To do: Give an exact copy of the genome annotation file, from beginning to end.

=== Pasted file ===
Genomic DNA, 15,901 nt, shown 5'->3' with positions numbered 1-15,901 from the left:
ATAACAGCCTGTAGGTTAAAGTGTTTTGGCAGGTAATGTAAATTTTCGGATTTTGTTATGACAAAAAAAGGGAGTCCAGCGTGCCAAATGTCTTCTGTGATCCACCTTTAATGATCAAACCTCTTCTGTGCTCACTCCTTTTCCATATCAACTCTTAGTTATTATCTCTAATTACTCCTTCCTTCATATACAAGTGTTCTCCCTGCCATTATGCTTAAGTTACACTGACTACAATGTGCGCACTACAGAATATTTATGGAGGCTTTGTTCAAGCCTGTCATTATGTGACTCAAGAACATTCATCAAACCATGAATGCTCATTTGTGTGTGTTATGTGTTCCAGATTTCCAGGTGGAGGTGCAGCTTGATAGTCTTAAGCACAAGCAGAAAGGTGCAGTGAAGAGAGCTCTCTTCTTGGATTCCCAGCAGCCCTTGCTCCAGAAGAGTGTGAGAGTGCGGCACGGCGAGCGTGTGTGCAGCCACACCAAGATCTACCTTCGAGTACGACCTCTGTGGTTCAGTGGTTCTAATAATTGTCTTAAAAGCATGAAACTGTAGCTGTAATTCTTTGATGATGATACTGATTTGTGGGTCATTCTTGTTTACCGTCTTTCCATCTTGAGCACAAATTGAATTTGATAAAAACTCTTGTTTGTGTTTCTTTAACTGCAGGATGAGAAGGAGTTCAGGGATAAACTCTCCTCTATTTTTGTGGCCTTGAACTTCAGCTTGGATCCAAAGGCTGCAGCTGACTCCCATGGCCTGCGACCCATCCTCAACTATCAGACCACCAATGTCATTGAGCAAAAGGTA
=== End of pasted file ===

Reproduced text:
Genomic DNA, 15,901 nt, shown 5'->3' with positions numbered 1-15,901 from the left:
ATAACAGCCTGTAGGTTAAAGTGTTTTGGCAGGTAATGTAAATTTTCGGATTTTGTTATGACAAAAAAAGGGAGTCCAGCGTGCCAAATGTCTTCTGTGATCCACCTTTAATGATCAAACCTCTTCTGTGCTCACTCCTTTTCCATATCAACTCTTAGTTATTATCTCTAATTACTCCTTCCTTCATATACAAGTGTTCTCCCTGCCATTATGCTTAAGTTACACTGACTACAATGTGCGCACTACAGAATATTTATGGAGGCTTTGTTCAAGCCTGTCATTATGTGACTCAAGAACATTCATCAAACCATGAATGCTCATTTGTGTGTGTTATGTGTTCCAGATTTCCAGGTGGAGGTGCAGCTTGATAGTCTTAAGCACAAGCAGAAAGGTGCAGTGAAGAGAGCTCTCTTCTTGGATTCCCAGCAGCCCTTGCTCCAGAAGAGTGTGAGAGTGCGGCACGGCGAGCGTGTGTGCAGCCACACCAAGATCTACCTTCGAGTACGACCTCTGTGGTTCAGTGGTTCTAATAATTGTCTTAAAAGCATGAAACTGTAGCTGTAATTCTTTGATGATGATACTGATTTGTGGGTCATTCTTGTTTACCGTCTTTCCATCTTGAGCACAAATTGAATTTGATAAAAACTCTTGTTTGTGTTTCTTTAACTGCAGGATGAGAAGGAGTTCAGGGATAAACTCTCCTCTATTTTTGTGGCCTTGAACTTCAGCTTGGATCCAAAGGCTGCAGCTGACTCCCATGGCCTGCGACCCATCCTCAACTATCAGACCACCAATGTCATTGAGCAAAAGGTA